W3C home > Mailing lists > Public > www-validator@w3.org > July 2005

Re: ampersands, angle brackets, errors, warnings and xml

From: Marc Richards <contact_marcos@yahoo.es>
Date: Mon, 18 Jul 2005 09:59:19 -0400
Message-ID: <42DBB5B7.5070102@yahoo.es>
To: olivier Thereaux <ot@w3.org>
Cc: www-validator@w3.org

Oops, looks like I sent that email from a mis-configured account.  The 
from name should have been "Marc Richards" not Marcos Rubino.


Marcos Rubino wrote:

> Hi Olivier,
> Thanks for your response.  I did quite a bit more digging and I now 
> think I understand the situation a little better.  See my responses 
> inline.
> olivier Thereaux wrote:
>> Hi Marc,
>> Thanks for sending this message, especially after obvious serious  
>> research.
>> I think your conclusions are correct (see below for details), but  
>> please note that I am not as much of an expert as others on this  
>> list. Hopefully if I say something completely wrong, they'll jump in :).
>> On 12 Jul 2005, at 00:28, Marc Richards wrote:
>>> 1) Should the validator be throwing an error instead of a warning  
>>> whenever it encounters an ampersand or left angle bracket as data  
>>> for a document served as application/xhtml+xml? i.e. was there a  
>>> conscious decision made to only throw a warning or is this simply  
>>> one of the XML parser limitations.
>> As far as I know, it is not legal in XML and authorized in SGML 
>> (with  shorttags). Therefore, in XML mode it should throw an error. 
>> Whether  it should be a warning in SGML mode is source of controversy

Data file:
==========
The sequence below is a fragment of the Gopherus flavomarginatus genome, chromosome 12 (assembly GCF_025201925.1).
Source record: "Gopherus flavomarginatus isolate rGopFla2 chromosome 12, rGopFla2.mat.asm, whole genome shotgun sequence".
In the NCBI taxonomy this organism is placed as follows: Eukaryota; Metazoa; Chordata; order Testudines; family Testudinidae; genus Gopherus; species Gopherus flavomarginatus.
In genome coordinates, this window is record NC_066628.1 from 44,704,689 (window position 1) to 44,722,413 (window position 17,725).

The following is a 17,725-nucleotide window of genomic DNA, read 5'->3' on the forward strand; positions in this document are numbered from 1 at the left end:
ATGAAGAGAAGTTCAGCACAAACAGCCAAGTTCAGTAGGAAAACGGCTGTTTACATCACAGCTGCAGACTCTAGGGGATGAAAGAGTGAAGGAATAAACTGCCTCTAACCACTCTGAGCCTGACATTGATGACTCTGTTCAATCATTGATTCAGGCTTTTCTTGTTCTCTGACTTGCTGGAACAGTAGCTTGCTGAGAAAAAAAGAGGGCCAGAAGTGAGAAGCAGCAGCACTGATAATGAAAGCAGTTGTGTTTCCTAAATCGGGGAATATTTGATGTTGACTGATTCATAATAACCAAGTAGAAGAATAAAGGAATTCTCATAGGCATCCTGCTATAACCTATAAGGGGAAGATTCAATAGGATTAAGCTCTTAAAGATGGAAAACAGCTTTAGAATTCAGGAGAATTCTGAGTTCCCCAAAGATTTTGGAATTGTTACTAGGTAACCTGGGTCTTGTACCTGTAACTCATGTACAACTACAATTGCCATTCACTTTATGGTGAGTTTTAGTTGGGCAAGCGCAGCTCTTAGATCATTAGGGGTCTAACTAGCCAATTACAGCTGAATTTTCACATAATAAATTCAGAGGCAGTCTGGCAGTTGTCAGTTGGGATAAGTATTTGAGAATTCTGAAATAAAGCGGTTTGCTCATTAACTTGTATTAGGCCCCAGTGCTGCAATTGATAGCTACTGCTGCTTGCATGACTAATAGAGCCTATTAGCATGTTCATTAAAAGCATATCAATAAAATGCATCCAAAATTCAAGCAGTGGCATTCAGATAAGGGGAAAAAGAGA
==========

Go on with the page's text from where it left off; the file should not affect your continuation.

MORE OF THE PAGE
>> : you'll  get an equal number of people asking for it, for the sake 
>> of quality,  and of people complaining that the validator should not 
>> dare confuse  people with warnings for a valid construct.
>> Instead, what happens is:
>> - openSP's XML mode is "limited" (you saw the note)
>> - in XML mode, openSP throws a warning for such a construct
>> - in SGML mode, openSP accepts such constructs, unless asked to
>> - XHTML is always parsed using XML mode (see also Bug 1500)
>> [Bug 1500] http://www.w3.org/Bugs/Public/show_bug.cgi?id=1500
> Isn't bug 1500 misdirected?  Correct me if I am wrong here, but even 
> if the XHTML as text/html pages were processed by the validator in 
> SGML mode with an XHTML DTD they would still be "valid" (since XML is 
> a subset of SGML) and as a result, bugs would still be filed agaist 
> Mozilla, Opera and Safari as long as people weren't taking advantage 
> of the techniques outlined in appendix C.
> It may be useful to offer a XHTML 1.0 Appendix C conformance testing 
> service (and it seemd there has been some forays in that direction[1]) 
> so that people could get an idea of how well their pages worked in 
> HTML4 UAs, but that doesn't mean that the validator is doing anything 
> wrong.
> [1]http://qa-dev.w3.org/~bjoern/appendix-c/validator/
> A legitimate question still remains: Should the validator be parsing 
> XHTML served as text/html in SGML mode or XML mode?
> While I think it makes sense for standard HTML4 user-agents to process 
> text/html documents in SGML mode for backwards compatibility, the 
> majority of the users who test their XHTML pages using the validator 
> are looking for forwards compatibility and the well formedness that 
> XML brings to the table.
> In an ideal world, HTML4 only UAs would be served the page as 
> text/html and XHTML UAs (including the validator) would be served the 
> same page as application/xhtml+xml, however the fact of the matter is 
> that
> (a) most people don't have content negotiation setup
> (b) serving docs as application/xhtml+xml to current browsers that 
> support it is very tricky/error prone (javascript issues, CSS issues, 
> browser issues, etc)
> (c) people have come to expect the validator to test XHTML pages for 
> xml well-formedness
> Given the way things stand now I think the best default is for the the